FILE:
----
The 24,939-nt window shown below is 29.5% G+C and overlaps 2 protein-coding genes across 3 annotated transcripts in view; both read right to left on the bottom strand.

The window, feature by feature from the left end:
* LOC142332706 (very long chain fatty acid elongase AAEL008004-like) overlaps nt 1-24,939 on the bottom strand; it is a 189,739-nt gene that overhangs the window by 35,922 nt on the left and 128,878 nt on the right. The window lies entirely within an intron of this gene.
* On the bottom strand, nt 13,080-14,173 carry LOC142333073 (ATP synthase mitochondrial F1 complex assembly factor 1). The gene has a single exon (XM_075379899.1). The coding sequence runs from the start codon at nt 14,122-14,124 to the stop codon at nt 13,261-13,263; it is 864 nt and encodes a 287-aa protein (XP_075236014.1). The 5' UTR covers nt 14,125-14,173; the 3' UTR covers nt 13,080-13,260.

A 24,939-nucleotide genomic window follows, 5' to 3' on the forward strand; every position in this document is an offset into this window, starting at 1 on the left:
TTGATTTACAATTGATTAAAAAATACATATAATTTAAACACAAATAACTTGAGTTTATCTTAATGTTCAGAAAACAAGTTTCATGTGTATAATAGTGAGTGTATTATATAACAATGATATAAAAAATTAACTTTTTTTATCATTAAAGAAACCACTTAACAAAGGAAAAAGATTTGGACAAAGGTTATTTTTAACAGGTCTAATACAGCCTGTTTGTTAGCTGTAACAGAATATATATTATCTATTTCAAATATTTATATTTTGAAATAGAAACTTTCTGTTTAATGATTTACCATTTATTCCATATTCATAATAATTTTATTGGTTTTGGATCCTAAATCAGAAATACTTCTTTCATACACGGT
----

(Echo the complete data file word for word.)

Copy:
The 24,939-nt window shown below is 29.5% G+C and overlaps 2 protein-coding genes across 3 annotated transcripts in view; both read right to left on the bottom strand.

The window, feature by feature from the left end:
* LOC142332706 (very long chain fatty acid elongase AAEL008004-like) overlaps nt 1-24,939 on the bottom strand; it is a 189,739-nt gene that overhangs the window by 35,922 nt on the left and 128,878 nt on the right. The window lies entirely within an intron of this gene.
* On the bottom strand, nt 13,080-14,173 carry LOC142333073 (ATP synthase mitochondrial F1 complex assembly factor 1). The gene has a single exon (XM_075379899.1). The coding sequence runs from the start codon at nt 14,122-14,124 to the stop codon at nt 13,261-13,263; it is 864 nt and encodes a 287-aa protein (XP_075236014.1). The 5' UTR covers nt 14,125-14,173; the 3' UTR covers nt 13,080-13,260.

A 24,939-nucleotide genomic window follows, 5' to 3' on the forward strand; every position in this document is an offset into this window, starting at 1 on the left:
TTGATTTACAATTGATTAAAAAATACATATAATTTAAACACAAATAACTTGAGTTTATCTTAATGTTCAGAAAACAAGTTTCATGTGTATAATAGTGAGTGTATTATATAACAATGATATAAAAAATTAACTTTTTTTATCATTAAAGAAACCACTTAACAAAGGAAAAAGATTTGGACAAAGGTTATTTTTAACAGGTCTAATACAGCCTGTTTGTTAGCTGTAACAGAATATATATTATCTATTTCAAATATTTATATTTTGAAATAGAAACTTTCTGTTTAATGATTTACCATTTATTCCATATTCATAATAATTTTATTGGTTTTGGATCCTAAATCAGAAATACTTCTTTCATACACGGT